There is a widely held view that management teams need only involve a private equity house when they’re grooming their business for an exit. Of course, there are times when this is the case but this misconception discounts the numerous other advantages of private funding.
The private equity option should be in the toolbox of any ambitious management team with an appetite for growth.
Introducing private equity means you gain much more than a new supply of capital. You also gain a group of new colleagues with a raft of experience upon which to draw.
The trick is to be selective in your choice of partners. Consider the candidates as if you were appointing new board directors. Ask yourself:
Taking private equity partners into your boardroom should not be seen as a daunting experience. You are gaining colleagues, not adversaries. Just make sure you all share the same goals. I’ve heard of situations where the directors have been set on using their new capital to diversify by acquiring new businesses, while their new private equity partners are equally intent on consolidation and disposal of interests. Not a good start.
Being an owner/manager or managing director can be lonely. Even with a great management team, you are expected to keep a firm hand on the tiller and all the plates spinning. You may need to distance yourself from day-to-day affairs occasionally, to find time to think about broader issues like strategic growth.
Carefully chosen private equity investors will help spread the load, perhaps by introducing new systems or ways of working. Unlike a bank, a private equity partner will offer advice, judgement, perspective and momentum, as opposed to mere liquidity.
Perhaps you’ve always wanted to become more competitive, enter new markets, introduce new products or invest in new facilities, equipment or staff. Private equity teams bring valuable experience of the benefits and pitfalls of such changes. Maybe you need an introduction to secure a new contract or perhaps you’re thinking of buying-out a competitor.
What’s uncharted territory to you is probably familiar ground to them.
Most owner-managers love being in the driving seat but often have less enthusiasm for the ‘serious’ side of running a business, seeing compliance, reporting and financial housekeeping as time-consuming and tedious.
Private equity investors introduce stricter governance and rigour which in turn creates confidence, stability and a scalable business model.
Think of private equity, venture capital or institutional investment and your mind probably turns to funding for a major restructure; a management buy-out, merger or other such corporate activity. Well, it’s time to think again.
Increasingly, private equity houses are supporting management teams with much more than just cash for corporate deals. Here are some of the less well-known uses of private equity:
Having decided what you need more funding for, it’s worth spending time researching and selecting the right private equity house for you. First, meet the individuals who you’re considering working with, then contact other companies they’ve helped - just as you would normally take up references. Always ask rigorous questions about their experience and expertise. This is normal practice.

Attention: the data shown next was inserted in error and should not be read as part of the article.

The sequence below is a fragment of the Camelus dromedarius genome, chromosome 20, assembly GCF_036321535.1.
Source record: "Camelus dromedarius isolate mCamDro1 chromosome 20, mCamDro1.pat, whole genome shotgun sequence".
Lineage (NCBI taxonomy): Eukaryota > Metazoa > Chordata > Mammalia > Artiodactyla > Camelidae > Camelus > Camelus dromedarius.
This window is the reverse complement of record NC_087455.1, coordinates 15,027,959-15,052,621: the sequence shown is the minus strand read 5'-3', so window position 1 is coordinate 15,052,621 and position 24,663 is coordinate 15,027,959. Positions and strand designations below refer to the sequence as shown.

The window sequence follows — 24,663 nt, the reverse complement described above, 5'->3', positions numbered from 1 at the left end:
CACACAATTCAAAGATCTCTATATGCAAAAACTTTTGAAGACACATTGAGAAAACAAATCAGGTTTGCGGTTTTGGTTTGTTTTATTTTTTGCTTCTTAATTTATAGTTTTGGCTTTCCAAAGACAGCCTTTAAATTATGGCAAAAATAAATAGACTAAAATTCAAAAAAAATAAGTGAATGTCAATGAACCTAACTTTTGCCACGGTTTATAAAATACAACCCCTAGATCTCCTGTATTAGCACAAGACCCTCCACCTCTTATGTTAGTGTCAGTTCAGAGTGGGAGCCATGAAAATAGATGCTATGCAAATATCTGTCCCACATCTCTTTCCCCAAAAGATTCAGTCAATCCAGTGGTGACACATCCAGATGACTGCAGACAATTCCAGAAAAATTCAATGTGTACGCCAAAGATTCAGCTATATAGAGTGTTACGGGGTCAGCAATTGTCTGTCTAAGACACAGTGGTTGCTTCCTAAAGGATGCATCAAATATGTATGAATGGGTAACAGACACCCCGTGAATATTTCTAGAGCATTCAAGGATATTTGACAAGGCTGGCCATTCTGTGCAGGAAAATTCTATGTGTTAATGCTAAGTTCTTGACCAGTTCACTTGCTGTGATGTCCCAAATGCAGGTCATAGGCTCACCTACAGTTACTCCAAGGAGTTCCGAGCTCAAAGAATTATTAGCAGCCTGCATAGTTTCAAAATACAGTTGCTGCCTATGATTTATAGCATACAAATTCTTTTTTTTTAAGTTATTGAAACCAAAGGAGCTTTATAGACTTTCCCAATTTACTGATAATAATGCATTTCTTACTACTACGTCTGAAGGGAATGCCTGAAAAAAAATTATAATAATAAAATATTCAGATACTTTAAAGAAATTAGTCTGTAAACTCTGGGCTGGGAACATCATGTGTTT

Much like all business relationships, don’t underestimate the value of personal chemistry.
Inevitably, the relationship won’t necessarily always be harmonious – you will clash, you will disagree – but provided you share a common goal and mutual respect, these will be minor, surmountable and ultimately constructive hiccups along the path to growth.
Private equity is a robust and sound alternative to other sources of finance. Whereas banks and financiers will remain passive or a single ‘angel’ investor may become overbearing or even dictatorial in their efforts to keep a handle on ‘their’ money, private equity partners have a vested interest in helping your business grow to become more valuable and profitable.
Banks, despite what their publicity may say, can be difficult business bedfellows. Their teams are made-up of managers, not entrepreneurs and risk-takers. Ultimately, banks are interested in getting their money back, with interest, not the growth of your business.
WestBridge was set up in the full knowledge there was a shortage of funding for businesses needing investments of between £10m to £20m.
Since raising our two Funds, we’ve supported many established, profitable and ambitious businesses. One of these, Aero Stanrew, designs and manufactures specialist electronic components for the global aerospace and defence industry. We helped the management team achieve specific objectives by bringing fresh eyes and applying old-fashioned business sense. WestBridge and the management team realised their investment in the company when it was acquired by TT Electronics.
To conclude, it’s worth hearing what the company’s managing director, Clive Scott, said about us:
“We had many private equity houses courting us but chose WestBridge for a number of reasons. They ‘got’ our business. Even before we selected them, we were impressed by the ideas they put forward. The extent of their contacts and experience meant that they could add real value to the deal.
“Yes, their capital was most welcome but having their support, advice, wisdom and experience on tap was of far more importance and value to us.”
Typically, we invest between £10m to £20m in established, profitable and fast-growing UK SMEs with enterprise values of up to £40m and are always keen to hear from ambitious management teams that require development capital, acquisition funding or support for a management buyout. To hear more about our investment criteria or discuss the suitability of a company, do get in touch.